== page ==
White-tailed eagle spotted in English skies for first time in 240 years

Britain’s largest bird of prey, the white-tailed eagle, has been spotted in English skies for the first time in 240 years.

The birds were once a common sight across England until illegal killing wiped them out.

They were last recorded in England in 1780 at Culver Cliff on the Isle of Wight, before they were made extinct in the UK when the final bird was shot on the Scottish Shetland Islands.

According to the Royal Society for the Protection of Birds (RSPB) European populations of the eagle also suffered from heavy persecution, which led to significant declines and extinction in several countries.

However, the joint work of Forestry England and the Roy Dennis Wildlife Foundation have helped the birds, which has a wing span of up to 2.5 metres, start to make a comeback.

Last summer, six young white-tailed eagles were released on the Isle of Wight as part of a five-year project to restore the species to southern England.

The white-tailed eagle has been spotted in English skies for the first time in 240 years, after six young white-tailed eagles were released on the Isle of Wight last year. (Pixabay)

Roy Dennis, founder of The Roy Dennis Wildlife Foundation said: “I have spent much of my life working on the reintroduction of these amazing birds and so watching them take to the skies of the Isle of Wight has been a truly special moment.

“Establishing a population of white-tailed eagles in the south of England will link and support emerging populations of these birds in the Netherlands, France and Ireland, with the aim of restoring the species to the southern half of Europe.”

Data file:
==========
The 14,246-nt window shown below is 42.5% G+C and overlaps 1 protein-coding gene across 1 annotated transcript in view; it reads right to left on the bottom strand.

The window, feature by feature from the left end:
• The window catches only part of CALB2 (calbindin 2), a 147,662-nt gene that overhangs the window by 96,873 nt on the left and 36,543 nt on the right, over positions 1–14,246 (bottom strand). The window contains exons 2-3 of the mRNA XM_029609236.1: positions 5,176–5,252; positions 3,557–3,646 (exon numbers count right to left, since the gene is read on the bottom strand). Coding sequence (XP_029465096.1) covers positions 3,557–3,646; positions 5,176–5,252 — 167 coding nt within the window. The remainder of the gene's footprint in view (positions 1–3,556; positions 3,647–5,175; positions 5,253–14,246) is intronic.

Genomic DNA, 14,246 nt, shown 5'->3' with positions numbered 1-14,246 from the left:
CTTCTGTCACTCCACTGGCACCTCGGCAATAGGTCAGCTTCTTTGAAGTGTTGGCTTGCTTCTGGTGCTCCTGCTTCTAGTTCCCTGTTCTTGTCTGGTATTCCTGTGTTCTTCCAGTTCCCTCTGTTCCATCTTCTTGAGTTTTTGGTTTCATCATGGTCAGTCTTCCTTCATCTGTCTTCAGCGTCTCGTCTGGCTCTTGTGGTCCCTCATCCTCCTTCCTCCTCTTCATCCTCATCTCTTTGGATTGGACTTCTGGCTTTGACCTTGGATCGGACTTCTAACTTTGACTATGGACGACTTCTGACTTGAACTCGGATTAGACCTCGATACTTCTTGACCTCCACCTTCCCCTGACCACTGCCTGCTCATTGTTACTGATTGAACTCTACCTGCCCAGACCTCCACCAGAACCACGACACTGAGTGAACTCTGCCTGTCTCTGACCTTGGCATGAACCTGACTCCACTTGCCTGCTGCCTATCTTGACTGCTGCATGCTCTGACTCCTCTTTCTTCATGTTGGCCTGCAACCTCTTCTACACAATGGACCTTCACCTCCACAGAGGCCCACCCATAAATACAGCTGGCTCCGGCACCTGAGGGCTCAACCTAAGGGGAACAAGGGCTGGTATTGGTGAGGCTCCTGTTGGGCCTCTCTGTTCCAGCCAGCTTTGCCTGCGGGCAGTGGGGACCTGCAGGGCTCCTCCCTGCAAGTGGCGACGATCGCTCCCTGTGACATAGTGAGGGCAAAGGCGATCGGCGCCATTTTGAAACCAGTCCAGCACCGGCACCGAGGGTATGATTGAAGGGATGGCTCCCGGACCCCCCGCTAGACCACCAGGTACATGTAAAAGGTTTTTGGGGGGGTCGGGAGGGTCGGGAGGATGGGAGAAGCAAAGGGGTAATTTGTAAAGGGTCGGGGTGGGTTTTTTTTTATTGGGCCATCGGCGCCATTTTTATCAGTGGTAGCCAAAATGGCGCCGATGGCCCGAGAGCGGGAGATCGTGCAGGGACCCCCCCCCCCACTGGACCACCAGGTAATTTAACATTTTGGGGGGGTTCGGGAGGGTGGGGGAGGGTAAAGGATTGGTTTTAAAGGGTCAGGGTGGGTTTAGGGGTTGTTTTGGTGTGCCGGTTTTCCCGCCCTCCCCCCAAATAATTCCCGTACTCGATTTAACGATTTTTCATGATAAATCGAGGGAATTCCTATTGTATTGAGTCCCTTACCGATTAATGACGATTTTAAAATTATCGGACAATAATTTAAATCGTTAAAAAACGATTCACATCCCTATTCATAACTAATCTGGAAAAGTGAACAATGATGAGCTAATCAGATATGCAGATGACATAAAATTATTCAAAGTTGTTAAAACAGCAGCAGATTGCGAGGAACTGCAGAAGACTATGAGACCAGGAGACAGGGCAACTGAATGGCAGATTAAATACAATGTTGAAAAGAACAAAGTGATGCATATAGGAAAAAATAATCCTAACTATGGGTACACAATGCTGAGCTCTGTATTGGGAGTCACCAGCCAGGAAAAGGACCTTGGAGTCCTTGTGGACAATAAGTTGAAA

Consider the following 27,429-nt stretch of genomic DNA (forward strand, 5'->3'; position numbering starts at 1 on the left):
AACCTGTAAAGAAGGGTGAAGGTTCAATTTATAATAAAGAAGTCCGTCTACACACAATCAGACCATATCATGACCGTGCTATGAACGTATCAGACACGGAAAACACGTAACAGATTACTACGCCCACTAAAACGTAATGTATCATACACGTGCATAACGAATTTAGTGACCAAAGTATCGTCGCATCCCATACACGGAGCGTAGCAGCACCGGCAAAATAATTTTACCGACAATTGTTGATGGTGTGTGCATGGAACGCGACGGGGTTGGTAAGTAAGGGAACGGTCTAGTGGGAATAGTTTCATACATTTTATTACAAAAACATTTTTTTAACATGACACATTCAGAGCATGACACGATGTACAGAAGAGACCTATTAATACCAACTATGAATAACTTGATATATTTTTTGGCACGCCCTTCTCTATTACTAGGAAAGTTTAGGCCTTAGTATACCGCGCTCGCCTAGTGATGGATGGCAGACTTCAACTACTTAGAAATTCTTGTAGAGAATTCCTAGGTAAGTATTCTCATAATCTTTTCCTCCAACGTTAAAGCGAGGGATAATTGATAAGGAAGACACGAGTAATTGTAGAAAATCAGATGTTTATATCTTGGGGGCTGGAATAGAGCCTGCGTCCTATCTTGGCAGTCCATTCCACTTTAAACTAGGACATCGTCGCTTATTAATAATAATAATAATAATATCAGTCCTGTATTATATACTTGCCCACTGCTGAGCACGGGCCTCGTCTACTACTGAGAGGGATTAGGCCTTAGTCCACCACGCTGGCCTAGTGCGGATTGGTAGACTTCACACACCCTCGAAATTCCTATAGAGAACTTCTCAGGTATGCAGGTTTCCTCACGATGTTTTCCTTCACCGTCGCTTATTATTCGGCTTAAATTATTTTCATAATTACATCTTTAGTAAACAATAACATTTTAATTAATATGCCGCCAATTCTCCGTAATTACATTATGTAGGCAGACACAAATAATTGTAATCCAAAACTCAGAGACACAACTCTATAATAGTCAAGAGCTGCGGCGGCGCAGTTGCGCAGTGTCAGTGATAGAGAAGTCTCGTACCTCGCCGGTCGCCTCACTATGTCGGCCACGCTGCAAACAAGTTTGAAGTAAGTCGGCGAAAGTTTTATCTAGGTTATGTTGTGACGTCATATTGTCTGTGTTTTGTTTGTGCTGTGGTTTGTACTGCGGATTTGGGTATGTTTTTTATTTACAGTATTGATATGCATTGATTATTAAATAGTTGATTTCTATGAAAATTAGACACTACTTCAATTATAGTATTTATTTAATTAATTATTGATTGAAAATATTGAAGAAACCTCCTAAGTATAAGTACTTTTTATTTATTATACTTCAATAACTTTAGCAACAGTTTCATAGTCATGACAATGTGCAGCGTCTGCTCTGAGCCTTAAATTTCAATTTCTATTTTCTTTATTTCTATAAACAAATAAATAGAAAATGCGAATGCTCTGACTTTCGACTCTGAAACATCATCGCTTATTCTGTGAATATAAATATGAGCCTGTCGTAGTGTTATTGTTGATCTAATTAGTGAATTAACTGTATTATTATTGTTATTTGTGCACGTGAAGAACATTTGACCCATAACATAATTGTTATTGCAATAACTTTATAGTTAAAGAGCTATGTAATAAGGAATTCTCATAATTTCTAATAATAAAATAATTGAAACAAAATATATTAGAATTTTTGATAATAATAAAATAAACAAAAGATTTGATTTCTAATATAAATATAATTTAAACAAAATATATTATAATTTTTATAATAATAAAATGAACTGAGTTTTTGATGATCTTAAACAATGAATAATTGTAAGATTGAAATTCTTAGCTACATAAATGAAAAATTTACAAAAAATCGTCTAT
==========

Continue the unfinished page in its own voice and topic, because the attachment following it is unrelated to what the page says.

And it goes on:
Satellite data has given the team fascinating insights into the behaviour of the birds, who have started to drift further afield now that spring has arrived.

The data has also showed that they choose days with the best conditions to make their big moves, preferring a tailwind and clear skies.

The birds, also known as “sit-and-wait” foragers, prefer to wait and watch their prey rather than fly great distances for food, which saves valuable energy.

Bruce Rothnie, from Forestry England, added: “We are immensely proud that the woodlands we manage on the Isle of Wight and surrounding South Coast are now home to these incredibly rare birds as they return to England’s coastline.”

If you think you have spotted a white-tailed eagle, you can report it here.

On this day…

In 1954… Roger Bannister becomes the first person to run the mile in under four minutes.

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